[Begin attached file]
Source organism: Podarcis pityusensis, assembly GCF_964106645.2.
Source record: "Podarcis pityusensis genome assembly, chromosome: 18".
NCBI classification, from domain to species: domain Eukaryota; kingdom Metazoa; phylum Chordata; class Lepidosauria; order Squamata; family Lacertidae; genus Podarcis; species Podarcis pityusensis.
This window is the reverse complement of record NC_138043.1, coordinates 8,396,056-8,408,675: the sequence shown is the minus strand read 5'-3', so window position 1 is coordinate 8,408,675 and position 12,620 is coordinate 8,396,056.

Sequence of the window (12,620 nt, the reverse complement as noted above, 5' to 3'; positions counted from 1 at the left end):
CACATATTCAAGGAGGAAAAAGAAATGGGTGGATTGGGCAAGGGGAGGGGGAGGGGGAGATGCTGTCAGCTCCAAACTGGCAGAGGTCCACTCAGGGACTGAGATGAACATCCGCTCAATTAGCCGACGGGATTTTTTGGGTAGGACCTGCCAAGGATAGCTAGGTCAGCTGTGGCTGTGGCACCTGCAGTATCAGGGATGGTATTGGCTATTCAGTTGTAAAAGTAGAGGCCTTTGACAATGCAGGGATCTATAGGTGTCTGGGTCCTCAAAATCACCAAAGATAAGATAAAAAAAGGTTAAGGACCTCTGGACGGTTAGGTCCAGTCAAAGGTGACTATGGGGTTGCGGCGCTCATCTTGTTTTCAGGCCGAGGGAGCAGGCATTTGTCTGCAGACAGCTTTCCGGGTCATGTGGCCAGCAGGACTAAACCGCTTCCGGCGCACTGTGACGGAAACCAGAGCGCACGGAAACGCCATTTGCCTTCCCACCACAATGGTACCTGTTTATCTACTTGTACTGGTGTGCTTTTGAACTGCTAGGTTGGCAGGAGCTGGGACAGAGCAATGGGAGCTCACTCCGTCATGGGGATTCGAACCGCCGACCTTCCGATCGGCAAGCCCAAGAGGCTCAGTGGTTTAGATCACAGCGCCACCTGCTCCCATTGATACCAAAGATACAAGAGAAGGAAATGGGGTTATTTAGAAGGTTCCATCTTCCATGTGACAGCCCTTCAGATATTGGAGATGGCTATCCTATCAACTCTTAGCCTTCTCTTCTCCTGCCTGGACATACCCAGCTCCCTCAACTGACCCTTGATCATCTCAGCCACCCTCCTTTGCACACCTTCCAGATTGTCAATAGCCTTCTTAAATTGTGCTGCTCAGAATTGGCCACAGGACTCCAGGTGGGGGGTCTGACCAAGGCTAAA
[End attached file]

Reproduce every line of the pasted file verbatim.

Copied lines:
Source organism: Podarcis pityusensis, assembly GCF_964106645.2.
Source record: "Podarcis pityusensis genome assembly, chromosome: 18".
NCBI classification, from domain to species: domain Eukaryota; kingdom Metazoa; phylum Chordata; class Lepidosauria; order Squamata; family Lacertidae; genus Podarcis; species Podarcis pityusensis.
This window is the reverse complement of record NC_138043.1, coordinates 8,396,056-8,408,675: the sequence shown is the minus strand read 5'-3', so window position 1 is coordinate 8,408,675 and position 12,620 is coordinate 8,396,056.

Sequence of the window (12,620 nt, the reverse complement as noted above, 5' to 3'; positions counted from 1 at the left end):
CACATATTCAAGGAGGAAAAAGAAATGGGTGGATTGGGCAAGGGGAGGGGGAGGGGGAGATGCTGTCAGCTCCAAACTGGCAGAGGTCCACTCAGGGACTGAGATGAACATCCGCTCAATTAGCCGACGGGATTTTTTGGGTAGGACCTGCCAAGGATAGCTAGGTCAGCTGTGGCTGTGGCACCTGCAGTATCAGGGATGGTATTGGCTATTCAGTTGTAAAAGTAGAGGCCTTTGACAATGCAGGGATCTATAGGTGTCTGGGTCCTCAAAATCACCAAAGATAAGATAAAAAAAGGTTAAGGACCTCTGGACGGTTAGGTCCAGTCAAAGGTGACTATGGGGTTGCGGCGCTCATCTTGTTTTCAGGCCGAGGGAGCAGGCATTTGTCTGCAGACAGCTTTCCGGGTCATGTGGCCAGCAGGACTAAACCGCTTCCGGCGCACTGTGACGGAAACCAGAGCGCACGGAAACGCCATTTGCCTTCCCACCACAATGGTACCTGTTTATCTACTTGTACTGGTGTGCTTTTGAACTGCTAGGTTGGCAGGAGCTGGGACAGAGCAATGGGAGCTCACTCCGTCATGGGGATTCGAACCGCCGACCTTCCGATCGGCAAGCCCAAGAGGCTCAGTGGTTTAGATCACAGCGCCACCTGCTCCCATTGATACCAAAGATACAAGAGAAGGAAATGGGGTTATTTAGAAGGTTCCATCTTCCATGTGACAGCCCTTCAGATATTGGAGATGGCTATCCTATCAACTCTTAGCCTTCTCTTCTCCTGCCTGGACATACCCAGCTCCCTCAACTGACCCTTGATCATCTCAGCCACCCTCCTTTGCACACCTTCCAGATTGTCAATAGCCTTCTTAAATTGTGCTGCTCAGAATTGGCCACAGGACTCCAGGTGGGGGGTCTGACCAAGGCTAAA